Pandora, the personalized internet radio service that helps you find new music based on your old and current favorites is upping it’s Initial Public Offering (IPO) price as well as the number of common stocks offered.
The company filed an amended registration with the US Securities and Exchange Commission for an IPO of its Common Stock. Pandora now plans to sell 14,684,000 shares and sees an offering price of $10 to $12 per share, an increase from 13,684,000 shares and a price range of $7 to $9 initially expected. This new price point and number of shares will allow Pandora to raise as much as $202 million when it debuts on Wall Street.
Last week, the company had stated that it was expecting it’s IPO shares to go for $7 to $9, which would have resulted in the company raising a total of $142 million.
At this new $12 a share price point, Pandora’s market capital will be nearly $2 billion ($1.9 to be precise).
Wall Street traders and investors may want to edumucate themselves with more real numbers on revenue and losses before they dive in and place their bets. Along with record revenues driven primarily by the streaming music service’s popularity on mobile devices, Pandora’s losses are up too, more than doubling in 2011 Q1, with the company warning investors that it will be losing money for the next 20 months through 2012.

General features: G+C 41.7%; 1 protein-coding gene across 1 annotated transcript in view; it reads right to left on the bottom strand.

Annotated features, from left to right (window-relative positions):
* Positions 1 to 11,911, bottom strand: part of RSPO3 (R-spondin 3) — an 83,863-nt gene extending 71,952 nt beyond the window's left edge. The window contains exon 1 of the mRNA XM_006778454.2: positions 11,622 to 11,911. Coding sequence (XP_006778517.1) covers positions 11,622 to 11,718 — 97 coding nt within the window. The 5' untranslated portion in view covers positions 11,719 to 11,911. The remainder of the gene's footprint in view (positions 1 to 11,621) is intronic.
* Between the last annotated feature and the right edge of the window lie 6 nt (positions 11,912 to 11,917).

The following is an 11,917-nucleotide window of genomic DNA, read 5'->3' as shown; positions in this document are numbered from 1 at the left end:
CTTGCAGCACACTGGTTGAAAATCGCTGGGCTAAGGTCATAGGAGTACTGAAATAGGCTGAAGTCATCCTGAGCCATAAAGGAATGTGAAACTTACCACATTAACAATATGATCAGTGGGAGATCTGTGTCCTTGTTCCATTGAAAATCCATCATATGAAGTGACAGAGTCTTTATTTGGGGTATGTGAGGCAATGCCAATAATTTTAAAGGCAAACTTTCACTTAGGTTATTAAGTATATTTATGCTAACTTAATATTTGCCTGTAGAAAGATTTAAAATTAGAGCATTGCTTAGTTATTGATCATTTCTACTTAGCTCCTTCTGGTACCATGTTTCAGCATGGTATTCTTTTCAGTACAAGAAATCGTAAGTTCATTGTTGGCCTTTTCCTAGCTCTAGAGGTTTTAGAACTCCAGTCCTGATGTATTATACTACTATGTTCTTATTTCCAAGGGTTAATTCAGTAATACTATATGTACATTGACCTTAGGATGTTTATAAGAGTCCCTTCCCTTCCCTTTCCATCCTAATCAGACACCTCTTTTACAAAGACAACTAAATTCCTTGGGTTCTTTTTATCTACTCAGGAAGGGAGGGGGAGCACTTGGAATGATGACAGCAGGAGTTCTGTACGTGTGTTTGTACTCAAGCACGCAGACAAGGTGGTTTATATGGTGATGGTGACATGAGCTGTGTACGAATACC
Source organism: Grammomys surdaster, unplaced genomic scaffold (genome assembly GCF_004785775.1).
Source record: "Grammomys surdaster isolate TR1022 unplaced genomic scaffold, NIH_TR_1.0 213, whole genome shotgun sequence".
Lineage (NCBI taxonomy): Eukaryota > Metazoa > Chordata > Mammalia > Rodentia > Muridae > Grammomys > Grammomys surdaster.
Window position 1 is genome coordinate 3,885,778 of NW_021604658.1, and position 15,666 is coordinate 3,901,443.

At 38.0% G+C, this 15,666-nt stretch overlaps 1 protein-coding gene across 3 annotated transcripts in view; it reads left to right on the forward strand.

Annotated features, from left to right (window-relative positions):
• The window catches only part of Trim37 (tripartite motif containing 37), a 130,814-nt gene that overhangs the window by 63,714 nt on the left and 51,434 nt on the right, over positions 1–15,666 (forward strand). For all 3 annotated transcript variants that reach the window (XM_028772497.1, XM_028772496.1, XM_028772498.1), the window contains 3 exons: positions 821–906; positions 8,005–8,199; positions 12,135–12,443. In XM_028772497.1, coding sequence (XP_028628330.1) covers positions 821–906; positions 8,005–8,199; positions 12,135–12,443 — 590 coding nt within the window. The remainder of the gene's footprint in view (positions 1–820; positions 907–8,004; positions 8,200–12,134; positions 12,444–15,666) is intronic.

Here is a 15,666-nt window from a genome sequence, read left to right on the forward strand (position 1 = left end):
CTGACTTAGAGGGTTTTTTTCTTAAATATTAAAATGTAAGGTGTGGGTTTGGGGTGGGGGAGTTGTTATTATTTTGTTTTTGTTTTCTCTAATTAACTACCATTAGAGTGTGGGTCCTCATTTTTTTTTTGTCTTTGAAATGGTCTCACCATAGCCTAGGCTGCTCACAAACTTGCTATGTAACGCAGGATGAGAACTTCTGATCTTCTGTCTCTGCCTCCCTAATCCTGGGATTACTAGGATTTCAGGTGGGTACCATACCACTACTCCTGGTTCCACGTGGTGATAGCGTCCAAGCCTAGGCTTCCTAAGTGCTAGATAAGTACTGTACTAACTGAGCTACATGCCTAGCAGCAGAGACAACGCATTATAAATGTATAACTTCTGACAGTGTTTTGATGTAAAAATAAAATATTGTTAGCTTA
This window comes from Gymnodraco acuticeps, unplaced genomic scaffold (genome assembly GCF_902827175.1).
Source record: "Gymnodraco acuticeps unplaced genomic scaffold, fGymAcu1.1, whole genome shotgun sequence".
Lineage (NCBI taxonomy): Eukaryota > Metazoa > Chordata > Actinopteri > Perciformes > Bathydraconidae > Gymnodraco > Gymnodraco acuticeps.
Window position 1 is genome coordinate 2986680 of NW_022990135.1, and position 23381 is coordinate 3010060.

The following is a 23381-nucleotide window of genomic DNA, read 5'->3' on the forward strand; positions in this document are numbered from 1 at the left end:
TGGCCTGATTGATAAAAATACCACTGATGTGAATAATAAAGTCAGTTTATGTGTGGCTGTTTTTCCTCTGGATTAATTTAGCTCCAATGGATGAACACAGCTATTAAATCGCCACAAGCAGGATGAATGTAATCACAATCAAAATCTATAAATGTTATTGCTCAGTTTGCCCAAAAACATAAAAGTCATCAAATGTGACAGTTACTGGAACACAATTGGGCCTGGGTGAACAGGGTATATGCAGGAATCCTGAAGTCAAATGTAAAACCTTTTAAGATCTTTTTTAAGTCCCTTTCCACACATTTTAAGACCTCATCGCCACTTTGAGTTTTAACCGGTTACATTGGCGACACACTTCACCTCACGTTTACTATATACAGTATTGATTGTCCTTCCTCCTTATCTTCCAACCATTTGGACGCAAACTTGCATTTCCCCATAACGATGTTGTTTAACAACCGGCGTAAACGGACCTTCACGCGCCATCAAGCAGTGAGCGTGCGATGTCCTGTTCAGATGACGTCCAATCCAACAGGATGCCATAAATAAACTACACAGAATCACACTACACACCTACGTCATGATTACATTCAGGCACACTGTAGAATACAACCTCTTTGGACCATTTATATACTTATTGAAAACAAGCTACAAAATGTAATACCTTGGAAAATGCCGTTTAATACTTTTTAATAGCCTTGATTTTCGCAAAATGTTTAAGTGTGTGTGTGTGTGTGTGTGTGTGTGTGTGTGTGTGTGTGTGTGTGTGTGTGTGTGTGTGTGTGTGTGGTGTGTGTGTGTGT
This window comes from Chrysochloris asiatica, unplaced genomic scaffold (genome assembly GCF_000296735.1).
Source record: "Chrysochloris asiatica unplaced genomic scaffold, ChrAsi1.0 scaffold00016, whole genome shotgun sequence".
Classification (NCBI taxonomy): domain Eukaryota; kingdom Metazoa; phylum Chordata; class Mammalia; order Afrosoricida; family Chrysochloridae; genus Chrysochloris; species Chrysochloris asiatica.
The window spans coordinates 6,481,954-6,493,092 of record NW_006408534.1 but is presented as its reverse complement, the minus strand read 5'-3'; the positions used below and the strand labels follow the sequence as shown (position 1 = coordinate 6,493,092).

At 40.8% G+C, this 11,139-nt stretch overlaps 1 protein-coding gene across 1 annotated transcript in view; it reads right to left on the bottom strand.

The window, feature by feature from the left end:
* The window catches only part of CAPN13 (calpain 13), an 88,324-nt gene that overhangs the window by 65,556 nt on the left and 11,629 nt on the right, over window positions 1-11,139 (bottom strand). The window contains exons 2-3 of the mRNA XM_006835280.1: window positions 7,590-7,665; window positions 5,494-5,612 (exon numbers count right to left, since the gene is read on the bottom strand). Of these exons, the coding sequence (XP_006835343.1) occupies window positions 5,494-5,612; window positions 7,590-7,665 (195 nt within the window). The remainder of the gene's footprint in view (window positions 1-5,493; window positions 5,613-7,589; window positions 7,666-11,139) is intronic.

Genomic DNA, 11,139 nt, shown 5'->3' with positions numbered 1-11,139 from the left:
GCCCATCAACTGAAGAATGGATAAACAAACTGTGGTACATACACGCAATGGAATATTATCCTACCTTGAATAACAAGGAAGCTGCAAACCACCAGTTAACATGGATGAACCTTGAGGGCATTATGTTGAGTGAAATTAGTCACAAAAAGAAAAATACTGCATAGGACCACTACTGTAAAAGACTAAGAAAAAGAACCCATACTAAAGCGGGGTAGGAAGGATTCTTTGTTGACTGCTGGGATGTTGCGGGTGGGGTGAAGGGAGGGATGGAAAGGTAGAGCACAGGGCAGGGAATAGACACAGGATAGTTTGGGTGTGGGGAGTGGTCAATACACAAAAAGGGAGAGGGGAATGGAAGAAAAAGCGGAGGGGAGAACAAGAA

Here is a quick look at 2011 Q1 numbers for Pandora, via it’s most recent SEC filing
- Revenue: $51 million, up 131 percent from $21.6 million
- Losses: $6.8 million, up 126 percent from $3 million
- Registered users: 94 million, up 77 percent from 53 million
- Active users: 34 million, up 88 percent from 18 million
- Listener hours (total time users spent playing music): 1.6 billion, up 128 percent from 0.7 billion.
Another thing to keep in mind, as Pandora’s user base and listener hours grow, so do its music costs. Right now, the company is said to be spending about 60 percent of its revenue on music royalty fees to record labels and artists.
Pandora filed to list on the New York Stock Exchange under the ticker “P.”
[photo via wtfcontent.com ]